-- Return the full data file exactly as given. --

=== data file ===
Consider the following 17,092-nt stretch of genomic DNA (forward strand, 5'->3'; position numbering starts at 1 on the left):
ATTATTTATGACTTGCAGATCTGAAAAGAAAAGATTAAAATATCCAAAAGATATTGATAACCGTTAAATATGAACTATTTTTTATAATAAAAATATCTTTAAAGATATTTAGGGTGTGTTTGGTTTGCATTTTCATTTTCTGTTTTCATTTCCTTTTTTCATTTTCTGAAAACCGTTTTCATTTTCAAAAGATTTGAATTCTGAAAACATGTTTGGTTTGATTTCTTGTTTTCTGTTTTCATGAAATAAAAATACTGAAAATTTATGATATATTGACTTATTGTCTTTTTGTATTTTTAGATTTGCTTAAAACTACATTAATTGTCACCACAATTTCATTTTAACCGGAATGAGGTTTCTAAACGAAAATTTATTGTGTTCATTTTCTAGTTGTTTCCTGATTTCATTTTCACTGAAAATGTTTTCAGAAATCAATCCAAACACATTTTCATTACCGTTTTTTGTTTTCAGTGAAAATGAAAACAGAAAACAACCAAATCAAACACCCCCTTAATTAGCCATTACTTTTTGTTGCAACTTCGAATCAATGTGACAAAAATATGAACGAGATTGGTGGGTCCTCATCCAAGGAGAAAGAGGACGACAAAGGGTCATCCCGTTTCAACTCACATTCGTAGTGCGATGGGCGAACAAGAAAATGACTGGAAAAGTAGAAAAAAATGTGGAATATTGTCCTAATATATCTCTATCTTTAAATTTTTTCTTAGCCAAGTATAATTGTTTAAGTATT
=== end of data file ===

Consider the following 17,092-nt stretch of genomic DNA (forward strand, 5'->3'; position numbering starts at 1 on the left):
ATTATTTATGACTTGCAGATCTGAAAAGAAAAGATTAAAATATCCAAAAGATATTGATAACCGTTAAATATGAACTATTTTTTATAATAAAAATATCTTTAAAGATATTTAGGGTGTGTTTGGTTTGCATTTTCATTTTCTGTTTTCATTTCCTTTTTTCATTTTCTGAAAACCGTTTTCATTTTCAAAAGATTTGAATTCTGAAAACATGTTTGGTTTGATTTCTTGTTTTCTGTTTTCATGAAATAAAAATACTGAAAATTTATGATATATTGACTTATTGTCTTTTTGTATTTTTAGATTTGCTTAAAACTACATTAATTGTCACCACAATTTCATTTTAACCGGAATGAGGTTTCTAAACGAAAATTTATTGTGTTCATTTTCTAGTTGTTTCCTGATTTCATTTTCACTGAAAATGTTTTCAGAAATCAATCCAAACACATTTTCATTACCGTTTTTTGTTTTCAGTGAAAATGAAAACAGAAAACAACCAAATCAAACACCCCCTTAATTAGCCATTACTTTTTGTTGCAACTTCGAATCAATGTGACAAAAATATGAACGAGATTGGTGGGTCCTCATCCAAGGAGAAAGAGGACGACAAAGGGTCATCCCGTTTCAACTCACATTCGTAGTGCGATGGGCGAACAAGAAAATGACTGGAAAAGTAGAAAAAAATGTGGAATATTGTCCTAATATATCTCTATCTTTAAATTTTTTCTTAGCCAAGTATAATTGTTTAAGTATT